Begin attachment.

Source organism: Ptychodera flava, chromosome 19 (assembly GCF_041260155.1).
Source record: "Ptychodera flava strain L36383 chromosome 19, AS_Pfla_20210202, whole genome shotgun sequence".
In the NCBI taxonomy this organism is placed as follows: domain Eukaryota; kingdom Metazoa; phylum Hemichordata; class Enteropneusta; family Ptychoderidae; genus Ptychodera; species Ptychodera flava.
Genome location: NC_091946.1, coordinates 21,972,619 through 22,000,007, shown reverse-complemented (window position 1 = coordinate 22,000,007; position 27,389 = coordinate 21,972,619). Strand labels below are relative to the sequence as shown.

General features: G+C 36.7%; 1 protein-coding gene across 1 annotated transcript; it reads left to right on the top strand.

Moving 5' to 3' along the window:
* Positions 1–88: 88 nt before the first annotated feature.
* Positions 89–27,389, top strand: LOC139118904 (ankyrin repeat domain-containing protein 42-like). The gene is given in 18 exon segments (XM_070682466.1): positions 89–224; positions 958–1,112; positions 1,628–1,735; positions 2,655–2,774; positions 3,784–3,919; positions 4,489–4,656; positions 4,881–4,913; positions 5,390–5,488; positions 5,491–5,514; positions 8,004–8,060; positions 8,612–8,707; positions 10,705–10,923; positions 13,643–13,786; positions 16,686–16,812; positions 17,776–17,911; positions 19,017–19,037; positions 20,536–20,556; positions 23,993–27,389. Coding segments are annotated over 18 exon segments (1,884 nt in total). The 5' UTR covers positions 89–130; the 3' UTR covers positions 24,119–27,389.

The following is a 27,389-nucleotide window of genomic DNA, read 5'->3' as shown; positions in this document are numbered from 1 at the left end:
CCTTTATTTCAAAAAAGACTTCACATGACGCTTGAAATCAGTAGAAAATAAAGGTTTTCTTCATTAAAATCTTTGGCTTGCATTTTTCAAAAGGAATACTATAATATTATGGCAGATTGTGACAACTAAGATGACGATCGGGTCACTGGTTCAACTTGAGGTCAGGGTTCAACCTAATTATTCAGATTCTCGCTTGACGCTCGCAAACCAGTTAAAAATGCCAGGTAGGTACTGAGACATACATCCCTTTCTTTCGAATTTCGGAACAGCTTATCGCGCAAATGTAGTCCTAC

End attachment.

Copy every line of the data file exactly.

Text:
Source organism: Ptychodera flava, chromosome 19 (assembly GCF_041260155.1).
Source record: "Ptychodera flava strain L36383 chromosome 19, AS_Pfla_20210202, whole genome shotgun sequence".
In the NCBI taxonomy this organism is placed as follows: domain Eukaryota; kingdom Metazoa; phylum Hemichordata; class Enteropneusta; family Ptychoderidae; genus Ptychodera; species Ptychodera flava.
Genome location: NC_091946.1, coordinates 21,972,619 through 22,000,007, shown reverse-complemented (window position 1 = coordinate 22,000,007; position 27,389 = coordinate 21,972,619). Strand labels below are relative to the sequence as shown.

General features: G+C 36.7%; 1 protein-coding gene across 1 annotated transcript; it reads left to right on the top strand.

Moving 5' to 3' along the window:
* Positions 1–88: 88 nt before the first annotated feature.
* Positions 89–27,389, top strand: LOC139118904 (ankyrin repeat domain-containing protein 42-like). The gene is given in 18 exon segments (XM_070682466.1): positions 89–224; positions 958–1,112; positions 1,628–1,735; positions 2,655–2,774; positions 3,784–3,919; positions 4,489–4,656; positions 4,881–4,913; positions 5,390–5,488; positions 5,491–5,514; positions 8,004–8,060; positions 8,612–8,707; positions 10,705–10,923; positions 13,643–13,786; positions 16,686–16,812; positions 17,776–17,911; positions 19,017–19,037; positions 20,536–20,556; positions 23,993–27,389. Coding segments are annotated over 18 exon segments (1,884 nt in total). The 5' UTR covers positions 89–130; the 3' UTR covers positions 24,119–27,389.

The following is a 27,389-nucleotide window of genomic DNA, read 5'->3' as shown; positions in this document are numbered from 1 at the left end:
CCTTTATTTCAAAAAAGACTTCACATGACGCTTGAAATCAGTAGAAAATAAAGGTTTTCTTCATTAAAATCTTTGGCTTGCATTTTTCAAAAGGAATACTATAATATTATGGCAGATTGTGACAACTAAGATGACGATCGGGTCACTGGTTCAACTTGAGGTCAGGGTTCAACCTAATTATTCAGATTCTCGCTTGACGCTCGCAAACCAGTTAAAAATGCCAGGTAGGTACTGAGACATACATCCCTTTCTTTCGAATTTCGGAACAGCTTATCGCGCAAATGTAGTCCTAC